Your eyes might be drawn to a certain booth during the annual Island Art Days celebration, coming up Saturday, April 7 and Sunday, April 8 in downtown Boca Grande. That’s because bright colors and unexpected shapes are hallmarks of Scott Causey's artwork.
“I specialize in animals,” he said. “Many people make the assumption that my work is metal or glass because of the finish, but it is all ceramic. After I sculpt them, I break them apart and paint each piece separately. Then I put them back together like a puzzle.”
Dr. David Hayes and his wife, Patty, were the winners of a sunset cruise aboard the Hilarium, a vessel owned by Peter and Ginny Nicholas, and they took advantage of that cruise on March 14 with 16 other couples.
The trip was originally won during an auction at the Boca Grande Woman’s Club Black and White Ball. As a result of events like the Black and White Ball, the Woman’s Club was able to offer 25 scholarships this year, and was also able to support numerous other not-for-profit organizations on the island.
The Hayes’, the Nicholas’ and their 32 generous guests were treated to a Greek-themed gourmet dinner in a setting that included plenty of libations, Greek music and a fabulous sunset.
Left ro right are Pat and Maribeth Cunningham, Lee and Lindsay Major, Bob and Barb Ryan, Sally Allgyer, Bill and Tina Colehower, Denny and Melanie Sullivan, Chuck and Sandy Hemm, Chrys and Doug Hyde, Carolyn and Ray Castelluccio, Brian and Sig Corcoran, Esther Jensen and Connie Schwartzendruber, Sabrina and Ed Wotitzky, Bob Allgyer, Diane and Bill Johnson, Cookie and Bruce Creger, James and Almeda Wallbridge. Patty and David are seated, H and Gail Wetzel were the photographers who also were on the trip.
Citizens is inspecting just about every home in the state. Citizens, the State Run Insurance carrier writes most of the Windstorm Coverage along the coast. If you haven’t been called to schedule an appointment for an inspection you most likely will.
Here are some tips so you can be ready for your inspection.
1. If possible your agent should be present. The inspectors can sometimes be lazy and they will not go out of their way to access your attic. They are not allowed to unscrew or pull nails out of hatches.2. If your agent can’t be there your contractor could be helpful.3. If you have plans for the home or bills, invoices or proposals from your roofer showing the details of your roof it can be a great help. Also any information you have on your Hurricane Shutters or Impact windows should be available.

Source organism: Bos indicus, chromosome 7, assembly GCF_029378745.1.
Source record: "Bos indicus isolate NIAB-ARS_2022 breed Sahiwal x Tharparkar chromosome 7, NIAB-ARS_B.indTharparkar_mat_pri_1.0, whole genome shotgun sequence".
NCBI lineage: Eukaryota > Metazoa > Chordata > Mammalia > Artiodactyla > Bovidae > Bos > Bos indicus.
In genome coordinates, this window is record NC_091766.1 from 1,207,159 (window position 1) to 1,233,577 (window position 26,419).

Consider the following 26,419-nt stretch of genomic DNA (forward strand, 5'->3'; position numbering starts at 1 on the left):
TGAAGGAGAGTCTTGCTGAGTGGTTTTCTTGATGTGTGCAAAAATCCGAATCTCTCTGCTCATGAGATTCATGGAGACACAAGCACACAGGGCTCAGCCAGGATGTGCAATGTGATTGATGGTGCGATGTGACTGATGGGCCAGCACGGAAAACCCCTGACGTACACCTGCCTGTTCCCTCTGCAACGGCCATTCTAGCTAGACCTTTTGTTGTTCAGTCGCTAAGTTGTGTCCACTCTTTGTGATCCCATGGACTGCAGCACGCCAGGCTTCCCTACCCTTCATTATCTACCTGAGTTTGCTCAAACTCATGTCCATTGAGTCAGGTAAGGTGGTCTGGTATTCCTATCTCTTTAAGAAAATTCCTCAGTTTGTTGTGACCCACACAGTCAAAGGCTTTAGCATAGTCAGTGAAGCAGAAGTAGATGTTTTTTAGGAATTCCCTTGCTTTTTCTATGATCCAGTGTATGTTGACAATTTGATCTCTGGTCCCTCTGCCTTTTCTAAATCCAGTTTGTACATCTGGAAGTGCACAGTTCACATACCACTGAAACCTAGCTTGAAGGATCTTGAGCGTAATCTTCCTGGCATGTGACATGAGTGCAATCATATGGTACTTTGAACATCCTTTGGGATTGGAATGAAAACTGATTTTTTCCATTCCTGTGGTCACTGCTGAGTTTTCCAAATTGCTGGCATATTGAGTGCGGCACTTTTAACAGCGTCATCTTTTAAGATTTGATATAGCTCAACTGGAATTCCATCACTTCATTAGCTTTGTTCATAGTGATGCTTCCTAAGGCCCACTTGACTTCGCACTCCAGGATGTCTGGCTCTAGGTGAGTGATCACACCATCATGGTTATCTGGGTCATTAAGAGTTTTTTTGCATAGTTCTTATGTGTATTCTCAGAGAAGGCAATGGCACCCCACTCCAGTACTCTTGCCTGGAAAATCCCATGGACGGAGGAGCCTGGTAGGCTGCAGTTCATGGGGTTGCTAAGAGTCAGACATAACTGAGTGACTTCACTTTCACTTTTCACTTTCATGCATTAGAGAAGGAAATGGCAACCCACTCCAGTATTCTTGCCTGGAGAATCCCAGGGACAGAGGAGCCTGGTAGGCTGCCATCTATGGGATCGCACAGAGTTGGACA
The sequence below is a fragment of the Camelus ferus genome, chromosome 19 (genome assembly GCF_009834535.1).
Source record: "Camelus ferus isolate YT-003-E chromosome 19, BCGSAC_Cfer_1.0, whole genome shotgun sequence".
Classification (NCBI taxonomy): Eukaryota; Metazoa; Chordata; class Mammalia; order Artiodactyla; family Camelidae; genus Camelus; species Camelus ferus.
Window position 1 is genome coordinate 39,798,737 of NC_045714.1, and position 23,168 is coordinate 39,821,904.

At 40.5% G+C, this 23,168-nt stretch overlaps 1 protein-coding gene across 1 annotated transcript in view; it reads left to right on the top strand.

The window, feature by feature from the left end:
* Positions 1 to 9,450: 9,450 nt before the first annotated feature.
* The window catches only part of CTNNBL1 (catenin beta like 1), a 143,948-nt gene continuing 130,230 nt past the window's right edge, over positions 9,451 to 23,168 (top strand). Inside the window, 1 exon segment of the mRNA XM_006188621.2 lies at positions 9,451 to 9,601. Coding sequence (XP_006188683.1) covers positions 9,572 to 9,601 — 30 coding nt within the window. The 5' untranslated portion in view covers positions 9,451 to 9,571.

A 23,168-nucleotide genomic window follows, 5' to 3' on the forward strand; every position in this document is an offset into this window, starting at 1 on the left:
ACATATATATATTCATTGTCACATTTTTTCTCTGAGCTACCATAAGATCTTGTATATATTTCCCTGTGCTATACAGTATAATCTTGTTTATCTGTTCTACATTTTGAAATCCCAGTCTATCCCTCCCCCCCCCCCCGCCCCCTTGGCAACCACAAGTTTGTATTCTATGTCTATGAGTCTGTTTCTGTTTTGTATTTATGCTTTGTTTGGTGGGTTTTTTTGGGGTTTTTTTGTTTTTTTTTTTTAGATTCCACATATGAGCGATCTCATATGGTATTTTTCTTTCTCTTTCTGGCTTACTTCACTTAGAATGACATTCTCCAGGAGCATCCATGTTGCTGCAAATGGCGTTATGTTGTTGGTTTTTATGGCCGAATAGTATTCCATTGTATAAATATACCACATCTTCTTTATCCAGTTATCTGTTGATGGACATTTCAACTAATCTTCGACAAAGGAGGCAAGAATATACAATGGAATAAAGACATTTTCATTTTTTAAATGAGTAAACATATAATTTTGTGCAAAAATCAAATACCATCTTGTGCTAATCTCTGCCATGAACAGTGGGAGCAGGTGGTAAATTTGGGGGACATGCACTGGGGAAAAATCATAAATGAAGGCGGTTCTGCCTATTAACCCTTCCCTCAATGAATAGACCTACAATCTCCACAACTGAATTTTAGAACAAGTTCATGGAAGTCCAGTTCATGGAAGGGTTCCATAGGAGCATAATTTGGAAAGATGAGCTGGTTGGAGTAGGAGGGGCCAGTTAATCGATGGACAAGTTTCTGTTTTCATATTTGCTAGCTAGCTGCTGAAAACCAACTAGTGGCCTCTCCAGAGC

If the Inspector cannot get into your attic to see your hurricane Clips or the nailing pattern of your roof deck you probably will lose all your Mitigation Credits unless your plans show these things.
It could cost you thousands if you lose some of your valuable credits. Nat ItalianoItaliano Insurance Services, Inc.Boca Grande
The Boca Grande Garden Club held its annual garden tour on Wednesday, and visited three gardens designed by Mary Ellen Flanagan as well as two other incredibly different gardens in Boca Grande.
The gardens by Mary Ellen were the Hamilton Garden and the Chapman Garden, which are both located in the historic district, and the Walbridge Garden on Shore Lane. They all featured many native plants and included a number of flowering plants. In addition, they all had interesting and unique places to sit and relax among the plantings. All were low maintenance, especially the Walbridge garden on the Gulf, which had artificial turf that was so realistic members had to keep touching it to make sure it was not real grass!
BY LIZA STROUT - Dept. Dave Kardys spent his childhood looking up to his police officer father, so no one was surprised when he attended police academy and became an officer himself.
The new Lee County Deputy spent 25 years as an officer in the Hartford, Conn. police force before retiring in 2007 and moving to Florida.
To the Editor:
Last week the Beacon published a letter from Cookie Potter Feinberg discussing GIBA’s decision to send out an opinion survey regarding possible ad-valorem taxes levied to support the financing of our new bridges.
In the letter she claims “there was one very important detail missing” with respect to the tax, misquoting the “bond specialist” in saying “the tax needs to be in effect for 30 years … even if the bonds are paid off before that time.”
The opinion survey distributed by GIBA asking for a preferred split between taxes and tolls to finance the bridge replacement reflects the bias of a board which favors taxation. Voters who believe that users of the bridge should pay for the bridge based solely on their usage had to say NO to both the .30 and .55 mil options. There was no line to indicate the respondent’s preference for a zero mil tax increase, even though that is an option discussed in GIBA’s accompanying letter and chart. Hopefully in November the ballot can be made clearer.
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